New strategies to combat micronutrient deficiencies

Globally, close to 900 million people continue to suffer from undernourishment despite various improvements and strides made in food security and nutrition outcomes. Dr Delia Rodriguez-Amaya, in her capacity as scientific adviser of the International Foundation for Science (based in Sweden) and representing the University of Campinas, Brazil, points out that the major stumbling block regarding food insecurity is that nutritional security, which forms a vital component of providing suitable food
in any developing country, is mostly overlooked.

“When speaking of food insecurity, most of the focus is on food production and not enough on food safety and nutritional security. When considering whether a household is food secure or not, it is classified into those with light insecurity (referring to food quality, including nutritional quality), those with moderate insecurity (referring to quantity) and those with serious insecurity (referring to hunger),” she says.
According to Rodriguez-Amaya, the increase in micronutrient deficiencies, also known as hidden hunger, and dietrelated chronic diseases, shows that this is a growing problem that needs to be dealt with. “Diet diversification has long been considered as a definitive solution to the problem. We have to acknowledge that micronutrient deficiencies still affect over 30% of the world’s population and cause a variety of other problems like impaired cognitive development, reduced learning abilities and ultimately increased morbidity and mortality.”
Combating strategies
Rodriguez-Amaya says there are a number of developing strategies for ensuring nutritional security:
1. Use of nutrient and bioactive compound contents as a criterion, along with yield and disease resistance, for the selection of varieties for agricultural production.
2. Conservation and sustainable use of biodiversity for food and nutrition.
3. Optimisation or development of processing technologies to provide maximum retention of nutrients and bioactive compounds and utilisation of food industries’ by-products rich in these health-promoting substances.
4. Reduction of the substantial postharvest losses.
Further strategies for combating micronutrient deficiencies include the promotion of breast feeding, supplementation of high-risk groups, food fortification, biofortification and dietary diversification.
“Dietary diversification is being promoted as a definitive solution because contrary to single nutrient interventions, a varied diet provides various micronutrients and bioactive substances. It therefore provides the possibility of addressing several deficiencies as well as preventing of chronic degenerative diseases,” she explains.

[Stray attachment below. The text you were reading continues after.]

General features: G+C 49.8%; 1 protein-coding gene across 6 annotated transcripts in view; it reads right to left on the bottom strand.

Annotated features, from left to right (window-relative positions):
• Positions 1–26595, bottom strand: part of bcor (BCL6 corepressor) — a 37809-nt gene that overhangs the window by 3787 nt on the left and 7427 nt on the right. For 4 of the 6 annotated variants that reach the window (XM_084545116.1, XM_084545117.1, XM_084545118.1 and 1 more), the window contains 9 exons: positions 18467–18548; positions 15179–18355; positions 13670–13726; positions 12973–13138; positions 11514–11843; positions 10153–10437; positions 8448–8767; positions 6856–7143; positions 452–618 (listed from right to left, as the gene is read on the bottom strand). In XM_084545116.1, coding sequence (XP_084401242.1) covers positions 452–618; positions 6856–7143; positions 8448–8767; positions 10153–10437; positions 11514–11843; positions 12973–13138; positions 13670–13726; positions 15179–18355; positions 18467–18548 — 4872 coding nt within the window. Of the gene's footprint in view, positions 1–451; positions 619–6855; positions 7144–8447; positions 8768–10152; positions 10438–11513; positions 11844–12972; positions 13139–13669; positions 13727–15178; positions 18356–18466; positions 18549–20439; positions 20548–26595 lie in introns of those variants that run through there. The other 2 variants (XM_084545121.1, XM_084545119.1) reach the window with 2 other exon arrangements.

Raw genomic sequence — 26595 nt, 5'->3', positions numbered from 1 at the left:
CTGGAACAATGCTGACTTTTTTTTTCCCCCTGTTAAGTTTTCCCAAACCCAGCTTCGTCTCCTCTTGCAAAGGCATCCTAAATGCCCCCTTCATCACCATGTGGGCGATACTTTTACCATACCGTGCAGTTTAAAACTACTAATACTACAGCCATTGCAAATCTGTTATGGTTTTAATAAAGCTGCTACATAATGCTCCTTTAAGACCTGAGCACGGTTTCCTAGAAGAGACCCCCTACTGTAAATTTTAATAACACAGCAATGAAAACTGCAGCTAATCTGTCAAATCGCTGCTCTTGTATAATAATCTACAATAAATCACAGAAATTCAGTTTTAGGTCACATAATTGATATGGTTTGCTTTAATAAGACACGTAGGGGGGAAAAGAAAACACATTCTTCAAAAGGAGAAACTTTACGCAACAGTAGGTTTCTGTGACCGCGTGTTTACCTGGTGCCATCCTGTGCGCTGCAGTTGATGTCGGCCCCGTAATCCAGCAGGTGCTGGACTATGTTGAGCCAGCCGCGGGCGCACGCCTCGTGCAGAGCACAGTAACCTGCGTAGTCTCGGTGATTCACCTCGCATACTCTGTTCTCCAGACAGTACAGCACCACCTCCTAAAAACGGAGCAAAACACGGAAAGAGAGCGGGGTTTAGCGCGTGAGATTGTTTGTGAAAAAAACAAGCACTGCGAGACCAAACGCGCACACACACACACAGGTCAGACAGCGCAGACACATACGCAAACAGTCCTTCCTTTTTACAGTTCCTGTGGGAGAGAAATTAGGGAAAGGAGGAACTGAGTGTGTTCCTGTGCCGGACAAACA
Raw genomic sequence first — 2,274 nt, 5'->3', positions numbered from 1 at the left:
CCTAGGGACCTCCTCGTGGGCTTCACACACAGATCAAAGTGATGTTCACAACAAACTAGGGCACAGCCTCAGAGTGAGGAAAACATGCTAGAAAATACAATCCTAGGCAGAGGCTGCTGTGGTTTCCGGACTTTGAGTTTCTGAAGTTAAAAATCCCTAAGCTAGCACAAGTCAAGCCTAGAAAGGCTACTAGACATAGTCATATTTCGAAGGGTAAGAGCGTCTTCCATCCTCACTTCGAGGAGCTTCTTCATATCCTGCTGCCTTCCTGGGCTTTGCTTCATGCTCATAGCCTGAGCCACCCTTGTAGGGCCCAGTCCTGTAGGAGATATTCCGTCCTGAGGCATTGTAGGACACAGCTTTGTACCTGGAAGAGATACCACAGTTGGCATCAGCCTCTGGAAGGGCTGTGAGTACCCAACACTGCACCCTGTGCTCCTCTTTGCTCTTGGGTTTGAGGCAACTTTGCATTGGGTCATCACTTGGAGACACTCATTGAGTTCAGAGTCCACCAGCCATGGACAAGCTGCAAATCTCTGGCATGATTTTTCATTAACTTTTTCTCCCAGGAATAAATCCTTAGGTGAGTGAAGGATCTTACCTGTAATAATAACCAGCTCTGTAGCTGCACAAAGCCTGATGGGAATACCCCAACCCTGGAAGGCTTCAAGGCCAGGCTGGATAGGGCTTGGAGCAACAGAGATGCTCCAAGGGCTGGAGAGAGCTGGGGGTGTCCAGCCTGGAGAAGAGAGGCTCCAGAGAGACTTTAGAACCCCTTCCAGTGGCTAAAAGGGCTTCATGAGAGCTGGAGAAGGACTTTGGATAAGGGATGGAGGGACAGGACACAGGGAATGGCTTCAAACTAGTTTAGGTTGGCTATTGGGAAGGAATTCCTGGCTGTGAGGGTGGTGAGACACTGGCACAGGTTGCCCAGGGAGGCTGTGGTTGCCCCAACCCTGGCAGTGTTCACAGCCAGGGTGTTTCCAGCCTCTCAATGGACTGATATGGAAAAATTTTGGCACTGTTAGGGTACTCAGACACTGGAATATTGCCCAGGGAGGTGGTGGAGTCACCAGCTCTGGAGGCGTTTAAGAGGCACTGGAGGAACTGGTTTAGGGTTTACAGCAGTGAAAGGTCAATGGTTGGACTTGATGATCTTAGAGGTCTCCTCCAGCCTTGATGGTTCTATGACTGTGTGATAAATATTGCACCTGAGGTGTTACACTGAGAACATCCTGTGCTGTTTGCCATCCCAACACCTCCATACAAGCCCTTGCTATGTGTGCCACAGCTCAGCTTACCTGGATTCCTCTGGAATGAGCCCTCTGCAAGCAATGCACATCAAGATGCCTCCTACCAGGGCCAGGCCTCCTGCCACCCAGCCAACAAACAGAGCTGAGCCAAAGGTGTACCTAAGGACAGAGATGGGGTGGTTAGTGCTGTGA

Examples of dietary diversification interventions include nutritional educational programmes in and out of schools to raise awareness of micronutrients’ importance as well as small-scale production of fish, poultry and other small animals.
Positive initiative
According to Rodriguez-Amaya, one of the initiatives which has shown much promise is the HarvestPlus breeding crops for better nutrition programme. “The programme is a leader in the global effort to end hidden hunger caused by the lack of essential  vitamins and minerals in the diet, such as vitamin A, zinc, and iron.”
As a collaborator for the initiative, she explains that HarvestPlus develops nutrient-rich seeds, which grow as well, if not better, than those that farmers currently plant. “We understand how these seeds will provide better nutrition when eaten in different ways – and we promote them widely, so farmers and consumers know that that these seeds mean a healthier future for their families, communities and country.”
Between 2007 and 2009 HarvestPlus disseminated orange-fleshed sweet potato (OFSP) seeds to more than 24,000 households in Mozambique and Uganda. Orange-fleshed sweet potatoes varieties can provide 50-100% of daily vitamin A needs. They are also said to be high yielding, virus resistant, and drought tolerant.
“The intake of OFSP among young children, older children and women increased by 66% or more in both countries when they were introduced,” says Rodriguez-Amaya. “77% of project households in Mozambique and 65% of project households in Uganda adopted OFSP, and they are doing well. So it is possible.”
Dr Delia Rodriguez-Amaya: delia@fea.unicamp.br
Harvest Plus: Tel +202-862-5600; HarvestPlus@cgiar.org; website:
www.harvestplus.org
• This article is based on Dr Rodriguez-Amaya’s presentation at the South African Association for Food Science & Technology’s Biennial International Congress and Exhibition in 2013.